Wednesday, November 05, 2008

Wow! OMG! and all those other Expletives...Now What?

In my quest to stay awake to see Barack Obama speak, I actually had to limit my beverage consumption. I couldn't follow the "Monday Night Football" plan whereby I fall asleep on the couch during the commercial between the first and second halves, and then wake up in the fourth quarter to see what everybody is yelling about.

I was wired until the electoral tally broke 270 and then all the phone calls started coming in. My circle of friends seemed to be very happy in the wee hours, and I suspect there will be some groggy folks at their desks today.

Obama won...We won...Now what?

My home state of Tennessee continued its march against the tide and went heavily Republican at all levels. That's trouble for people who care about the environment or want religious proselytizing kept out of schools. There's a long list.

But now we have the scenario in place. The playing field has changed and the teams have different field positions than they did 24 hours ago. What's next?

One way to think about it is to see who were the winners and who are the losers after yesterday.

One pundit thinks that Obama's election means that race will be less of a barrier to candidates. This could have a bearing on Tennessee"

Harold Ford Jr./Artur Davis: Ford, a former Tennessee congressman and 2006 Senate candidate, and Davis, an Alabama congressman, are weighing bids for governor in their respective states in 2010. Obama's victory -- the first by an African American in the country's history -- and his strong showing in states like Virginia and North Carolina could well make it easier for both Ford and Davis, both of whom are black, to overcome the traditional racial divides present in southern politics. Obama's win doesn't mean Ford or Davis will win but it does lessen the power of the argument that a black candidate can't be elected to certain offices in certain parts of the country.


I strongly question that. Tennessee politics are driven by fear and loathing...The issues are rarely positive ones. We tend to stick to smearing our opponents as being against the god, gays, and guns hot buttons that motivate our likely voters. In a year when most of the rest of the nation put aside race as a qualification and voted for leadership, Tennessee's politicians ran as hard as they could away from the national ticket. They accepted the way things are in Tennessee and campaigned accordingly. I don't believe they had to.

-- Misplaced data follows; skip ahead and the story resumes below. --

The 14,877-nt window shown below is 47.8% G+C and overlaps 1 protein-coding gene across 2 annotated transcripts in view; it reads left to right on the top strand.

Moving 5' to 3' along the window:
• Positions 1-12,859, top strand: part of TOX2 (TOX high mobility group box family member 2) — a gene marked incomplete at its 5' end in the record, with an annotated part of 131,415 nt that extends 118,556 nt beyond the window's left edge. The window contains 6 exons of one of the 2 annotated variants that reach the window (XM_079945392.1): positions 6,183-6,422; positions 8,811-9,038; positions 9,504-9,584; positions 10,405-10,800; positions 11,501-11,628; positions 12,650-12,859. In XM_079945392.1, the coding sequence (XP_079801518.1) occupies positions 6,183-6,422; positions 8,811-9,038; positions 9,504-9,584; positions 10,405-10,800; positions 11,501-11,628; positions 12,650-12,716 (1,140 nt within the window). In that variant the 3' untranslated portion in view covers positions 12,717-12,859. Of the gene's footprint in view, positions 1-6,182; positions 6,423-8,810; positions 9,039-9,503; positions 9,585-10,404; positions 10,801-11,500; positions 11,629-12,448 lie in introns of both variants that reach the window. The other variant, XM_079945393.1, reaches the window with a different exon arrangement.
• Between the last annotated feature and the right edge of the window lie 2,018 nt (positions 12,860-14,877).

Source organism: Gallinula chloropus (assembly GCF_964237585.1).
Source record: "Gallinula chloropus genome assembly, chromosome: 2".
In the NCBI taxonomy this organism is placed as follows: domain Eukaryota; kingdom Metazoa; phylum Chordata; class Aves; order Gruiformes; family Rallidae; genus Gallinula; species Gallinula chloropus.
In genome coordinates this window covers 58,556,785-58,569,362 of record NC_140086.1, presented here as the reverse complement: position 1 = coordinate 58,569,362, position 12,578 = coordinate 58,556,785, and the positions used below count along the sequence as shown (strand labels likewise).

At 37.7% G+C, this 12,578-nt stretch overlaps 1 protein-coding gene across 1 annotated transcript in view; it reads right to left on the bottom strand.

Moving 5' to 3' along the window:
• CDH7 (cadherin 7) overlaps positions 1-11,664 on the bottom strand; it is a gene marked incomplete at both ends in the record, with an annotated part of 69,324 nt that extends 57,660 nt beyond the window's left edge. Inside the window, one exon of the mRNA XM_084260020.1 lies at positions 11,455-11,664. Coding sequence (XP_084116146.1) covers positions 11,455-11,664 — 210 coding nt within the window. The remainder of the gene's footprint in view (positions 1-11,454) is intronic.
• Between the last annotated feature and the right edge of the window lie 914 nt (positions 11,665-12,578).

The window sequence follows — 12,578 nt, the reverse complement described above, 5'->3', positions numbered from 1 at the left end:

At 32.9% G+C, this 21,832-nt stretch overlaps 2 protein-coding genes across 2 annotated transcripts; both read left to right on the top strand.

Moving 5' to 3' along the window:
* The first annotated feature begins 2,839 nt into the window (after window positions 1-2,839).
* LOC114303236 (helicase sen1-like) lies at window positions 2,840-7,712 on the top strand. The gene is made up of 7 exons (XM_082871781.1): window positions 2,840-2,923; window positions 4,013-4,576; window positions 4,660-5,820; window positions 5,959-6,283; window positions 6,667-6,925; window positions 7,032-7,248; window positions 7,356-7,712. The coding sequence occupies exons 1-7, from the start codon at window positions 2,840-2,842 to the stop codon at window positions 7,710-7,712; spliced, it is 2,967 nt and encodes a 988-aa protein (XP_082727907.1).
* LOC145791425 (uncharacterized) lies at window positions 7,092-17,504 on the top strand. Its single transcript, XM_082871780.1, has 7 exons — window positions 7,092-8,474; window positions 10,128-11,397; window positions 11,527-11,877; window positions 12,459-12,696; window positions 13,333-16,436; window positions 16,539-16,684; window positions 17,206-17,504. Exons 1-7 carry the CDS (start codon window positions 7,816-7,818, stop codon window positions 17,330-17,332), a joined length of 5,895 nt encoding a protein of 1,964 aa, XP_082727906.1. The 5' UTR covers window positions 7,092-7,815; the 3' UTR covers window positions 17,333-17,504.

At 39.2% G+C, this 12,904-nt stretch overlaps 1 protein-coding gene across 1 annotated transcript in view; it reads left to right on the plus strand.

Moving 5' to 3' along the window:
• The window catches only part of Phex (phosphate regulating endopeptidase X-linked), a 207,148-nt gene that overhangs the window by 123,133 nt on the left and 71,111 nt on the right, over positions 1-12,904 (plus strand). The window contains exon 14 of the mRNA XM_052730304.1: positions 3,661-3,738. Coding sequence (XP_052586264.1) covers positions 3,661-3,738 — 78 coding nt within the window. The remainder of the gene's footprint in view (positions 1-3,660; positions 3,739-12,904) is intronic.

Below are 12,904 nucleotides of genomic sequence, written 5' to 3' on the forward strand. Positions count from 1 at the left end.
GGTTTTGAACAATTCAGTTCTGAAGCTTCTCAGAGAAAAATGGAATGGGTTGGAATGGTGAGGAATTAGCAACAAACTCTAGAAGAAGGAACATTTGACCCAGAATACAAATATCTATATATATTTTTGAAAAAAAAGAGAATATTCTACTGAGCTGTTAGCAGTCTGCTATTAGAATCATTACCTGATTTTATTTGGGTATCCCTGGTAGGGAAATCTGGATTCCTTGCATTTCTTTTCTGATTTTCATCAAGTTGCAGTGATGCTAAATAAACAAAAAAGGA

Rather than trying to play into the prevailing prejudices, Tennessee's Democrats could have paid their dues in rewriting our state's narrative. We could have also moved away from prejudice as a campaign theme. Instead, we validated it.

My Country has, at least momentarily, moved away from race as an issue, but the burden of history will weigh heavily upon Barack Obama. The TV people keep talking about America electing a "Black Man" and I wish they wouldn't. I wish Obama could be thought of as a "Multi-Cultural" American.

After all...most of us are.

Folks, this country is in serious situation, debt ridden, divided on schools, health care, the environment, and the Iraq War and whether or not you can defeat terrorism by destroying a whole nation that had nothing to do with the act that started the war.

I have great hope (yes, there's that word again) that Barack Obama can reverse the course of neo-conservative destruction and decay beset upon America. It will take all his talents and all of our effort to support him. The question comes down, not to whether Barack Obama will be a great President of the United States of America...But rather, "Will we let him?"

The onus is actually on us. Are we ready to become a "Great Generation"?

I hope so.

Peace,

Steve

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